Preparations for the Sydney Arrival of Holy Relic of St Francis Xavier for Pilgrimage of Grace

Catholic Communications, Sydney Archdiocese,
14 Sep 2012

St Francis Xavier - a great missionary

The Holy relic of St Francis Xavier will arrive in Sydney on Sunday morning for its national pilgrimage around Australia visiting parishes, schools and groups along its journey.

Auxiliary Bishop of the Archdiocese, Bishop Peter Comensoli will bring the relic, the right forearm, to Sydney from Il Gesu Church in Rome, where it is housed under the protection of the Society of Jesus (the Jesuits) of which St Francis was a co-founder.

Thousands of people are expected at the various pilgrimage stops along the way to pray before the relic, recall the devout life of St Francis and ask for his intercession and deepen their faith.

This is the arm which blessed and  baptised thousands upon thousands of people and has resulted in many people saying St Francis Xavier was the greatest Christian missionary since St Paul. It is very rare for it to leave the Gesu.

Following the early Sunday morning arrival, a special Mass of reception will be held at St Mary's parish church in Miller Street, North Sydney at 10.30am with His Eminence Cardinal George Pell, Bishop Peter Comensoli and Fr Steve Curtin SJ, the Provincial of the Society of Jesus.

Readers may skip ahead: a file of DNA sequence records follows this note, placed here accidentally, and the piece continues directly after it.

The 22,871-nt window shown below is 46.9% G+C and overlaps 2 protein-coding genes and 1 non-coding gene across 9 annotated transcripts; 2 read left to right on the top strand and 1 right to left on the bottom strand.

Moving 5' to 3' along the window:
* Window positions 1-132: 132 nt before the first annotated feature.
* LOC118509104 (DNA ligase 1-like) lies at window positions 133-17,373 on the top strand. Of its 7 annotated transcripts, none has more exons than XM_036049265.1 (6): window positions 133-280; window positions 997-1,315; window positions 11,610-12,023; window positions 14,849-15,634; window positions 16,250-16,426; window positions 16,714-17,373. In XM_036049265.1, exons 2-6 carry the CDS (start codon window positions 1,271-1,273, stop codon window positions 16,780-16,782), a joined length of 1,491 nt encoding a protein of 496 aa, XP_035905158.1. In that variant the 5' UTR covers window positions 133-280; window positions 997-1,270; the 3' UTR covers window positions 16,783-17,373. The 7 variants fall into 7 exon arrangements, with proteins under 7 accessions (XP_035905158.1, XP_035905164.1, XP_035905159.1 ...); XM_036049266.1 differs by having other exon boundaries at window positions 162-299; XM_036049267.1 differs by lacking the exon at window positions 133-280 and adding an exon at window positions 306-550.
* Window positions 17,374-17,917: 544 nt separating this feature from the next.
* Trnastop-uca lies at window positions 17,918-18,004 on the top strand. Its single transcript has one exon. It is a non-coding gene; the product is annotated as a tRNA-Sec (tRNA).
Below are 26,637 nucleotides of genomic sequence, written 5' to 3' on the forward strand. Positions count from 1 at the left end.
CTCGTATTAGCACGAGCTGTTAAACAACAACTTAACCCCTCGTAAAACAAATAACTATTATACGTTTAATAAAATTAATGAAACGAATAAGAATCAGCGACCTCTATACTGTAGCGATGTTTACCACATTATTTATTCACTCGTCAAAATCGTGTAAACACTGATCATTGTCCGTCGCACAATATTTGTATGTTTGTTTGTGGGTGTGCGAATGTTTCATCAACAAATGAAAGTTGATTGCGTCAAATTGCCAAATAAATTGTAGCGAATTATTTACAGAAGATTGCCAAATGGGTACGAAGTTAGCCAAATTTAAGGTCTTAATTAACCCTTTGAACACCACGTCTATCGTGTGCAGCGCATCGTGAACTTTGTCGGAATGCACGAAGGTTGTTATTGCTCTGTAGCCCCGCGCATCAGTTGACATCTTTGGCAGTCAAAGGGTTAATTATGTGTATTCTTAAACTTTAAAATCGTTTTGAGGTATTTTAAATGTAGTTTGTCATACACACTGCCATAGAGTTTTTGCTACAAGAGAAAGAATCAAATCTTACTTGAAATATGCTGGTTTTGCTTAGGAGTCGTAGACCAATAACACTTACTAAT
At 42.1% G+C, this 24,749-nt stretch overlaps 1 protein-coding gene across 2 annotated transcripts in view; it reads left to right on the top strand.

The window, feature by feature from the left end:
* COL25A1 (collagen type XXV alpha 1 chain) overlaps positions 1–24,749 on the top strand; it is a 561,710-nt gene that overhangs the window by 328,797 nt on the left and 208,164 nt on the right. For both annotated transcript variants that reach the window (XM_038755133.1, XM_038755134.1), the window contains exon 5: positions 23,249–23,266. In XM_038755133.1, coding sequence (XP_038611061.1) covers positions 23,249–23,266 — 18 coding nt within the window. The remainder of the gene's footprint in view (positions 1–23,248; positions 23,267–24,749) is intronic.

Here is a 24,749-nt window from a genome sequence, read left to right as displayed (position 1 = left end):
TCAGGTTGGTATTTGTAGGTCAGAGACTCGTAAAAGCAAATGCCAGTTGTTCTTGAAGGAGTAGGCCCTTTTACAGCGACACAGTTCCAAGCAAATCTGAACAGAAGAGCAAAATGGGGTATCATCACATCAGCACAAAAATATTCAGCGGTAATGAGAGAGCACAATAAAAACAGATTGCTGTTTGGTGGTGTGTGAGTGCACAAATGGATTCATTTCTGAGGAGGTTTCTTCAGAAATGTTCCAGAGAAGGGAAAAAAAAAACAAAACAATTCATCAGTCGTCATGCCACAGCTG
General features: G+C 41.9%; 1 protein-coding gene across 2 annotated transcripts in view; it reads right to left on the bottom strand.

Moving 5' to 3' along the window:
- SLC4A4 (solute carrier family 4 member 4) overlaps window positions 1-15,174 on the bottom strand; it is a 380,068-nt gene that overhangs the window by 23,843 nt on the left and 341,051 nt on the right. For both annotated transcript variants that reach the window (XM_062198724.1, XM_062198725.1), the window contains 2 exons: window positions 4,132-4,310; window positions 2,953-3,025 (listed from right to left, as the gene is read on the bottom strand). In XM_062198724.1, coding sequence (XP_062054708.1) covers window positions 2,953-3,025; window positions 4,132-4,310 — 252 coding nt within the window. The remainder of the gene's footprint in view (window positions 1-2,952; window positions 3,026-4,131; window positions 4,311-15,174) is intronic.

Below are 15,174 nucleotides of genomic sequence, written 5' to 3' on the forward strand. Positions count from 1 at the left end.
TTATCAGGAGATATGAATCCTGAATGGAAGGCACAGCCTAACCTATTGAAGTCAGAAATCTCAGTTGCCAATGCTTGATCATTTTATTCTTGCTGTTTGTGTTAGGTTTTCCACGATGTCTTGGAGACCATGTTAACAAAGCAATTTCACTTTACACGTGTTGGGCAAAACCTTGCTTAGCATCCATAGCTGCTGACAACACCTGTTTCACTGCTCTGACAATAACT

The relic will be displayed and all are welcome to attend.

This national pilgrimage is a key event of the Year of Grace throughout Australia with St Francis having a direct link to this country.

When Australia was still considered mission territory, St Francis was one of our missionary patrons, along with St Therese of Lisieux.

"St Francis has always held a special place in the life of Catholics in Australia. Three cathedrals and many churches and schools are named after him. He continues to inspire us as a tremendous example of a missionary and evangeliser, and he intercedes for our nation even today," Bishop Peter Comensoli said before leaving Rome.

The Holy Relic - the right forearm of St Francis Xavier

In a short 46 years of life, St Francis Xavier had a huge impact on the world. Born in Navarre in Spain in 1506, he pursued an academic career. It was at this time he met a man called Inigo who became St Ignatius Loyola. With some other friends they formed the Society of Jesus - the Jesuit order.

But Xavier was not originally open to this influence; in fact, Ignatius would speak of him as the toughest dough he ever had to knead. Slowly, though, he allowed Ignatius to open his heart more deeply to Christ and to recognise that his ambitions, enormous as they were, were tiny compared to the greatest possible ambition: to offer his life completely to the call of Christ the King.

In 1540, Ignatius sent Francis Xavier, at that time his secretary in Rome, telling him to go and set the world on fire. With his usual generosity and availability, Xavier went on a day's notice. He was never to see his dear friend Ignatius again.

Xavier became a full-time missionary. After his initial labours in Goa, east India, and Sri Lanka, he went to parts of modern-day Indonesia, Singapore, the Philippines, Malaysia and Japan. He preached, visited prisons, cared for the sick and dying, instructed people in the faith, and prepared catechists. He faced the great dangers of sea travel - storms and pirates - as well as the hostility of some of the local peoples.